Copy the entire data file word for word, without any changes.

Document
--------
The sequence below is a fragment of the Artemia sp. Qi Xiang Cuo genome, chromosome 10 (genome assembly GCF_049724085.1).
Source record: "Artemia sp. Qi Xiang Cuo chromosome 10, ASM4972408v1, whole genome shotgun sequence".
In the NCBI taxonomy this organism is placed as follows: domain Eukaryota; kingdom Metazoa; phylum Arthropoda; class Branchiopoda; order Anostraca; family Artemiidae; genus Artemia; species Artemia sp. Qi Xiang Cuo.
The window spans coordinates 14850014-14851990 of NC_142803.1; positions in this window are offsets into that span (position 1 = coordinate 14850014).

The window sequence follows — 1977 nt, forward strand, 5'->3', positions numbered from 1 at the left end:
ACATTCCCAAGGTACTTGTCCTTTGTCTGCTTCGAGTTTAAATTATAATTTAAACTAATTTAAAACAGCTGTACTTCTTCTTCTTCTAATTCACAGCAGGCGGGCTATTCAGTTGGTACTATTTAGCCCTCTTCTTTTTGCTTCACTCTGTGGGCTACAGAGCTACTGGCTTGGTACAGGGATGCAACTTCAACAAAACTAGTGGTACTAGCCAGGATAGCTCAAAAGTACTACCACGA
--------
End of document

The sequence below is a fragment of the Artemia sp. Qi Xiang Cuo genome, chromosome 10 (genome assembly GCF_049724085.1).
Source record: "Artemia sp. Qi Xiang Cuo chromosome 10, ASM4972408v1, whole genome shotgun sequence".
In the NCBI taxonomy this organism is placed as follows: domain Eukaryota; kingdom Metazoa; phylum Arthropoda; class Branchiopoda; order Anostraca; family Artemiidae; genus Artemia; species Artemia sp. Qi Xiang Cuo.
The window spans coordinates 14850014-14851990 of NC_142803.1; positions in this window are offsets into that span (position 1 = coordinate 14850014).

The window sequence follows — 1977 nt, forward strand, 5'->3', positions numbered from 1 at the left end:
ACATTCCCAAGGTACTTGTCCTTTGTCTGCTTCGAGTTTAAATTATAATTTAAACTAATTTAAAACAGCTGTACTTCTTCTTCTTCTAATTCACAGCAGGCGGGCTATTCAGTTGGTACTATTTAGCCCTCTTCTTTTTGCTTCACTCTGTGGGCTACAGAGCTACTGGCTTGGTACAGGGATGCAACTTCAACAAAACTAGTGGTACTAGCCAGGATAGCTCAAAAGTACTACCACGA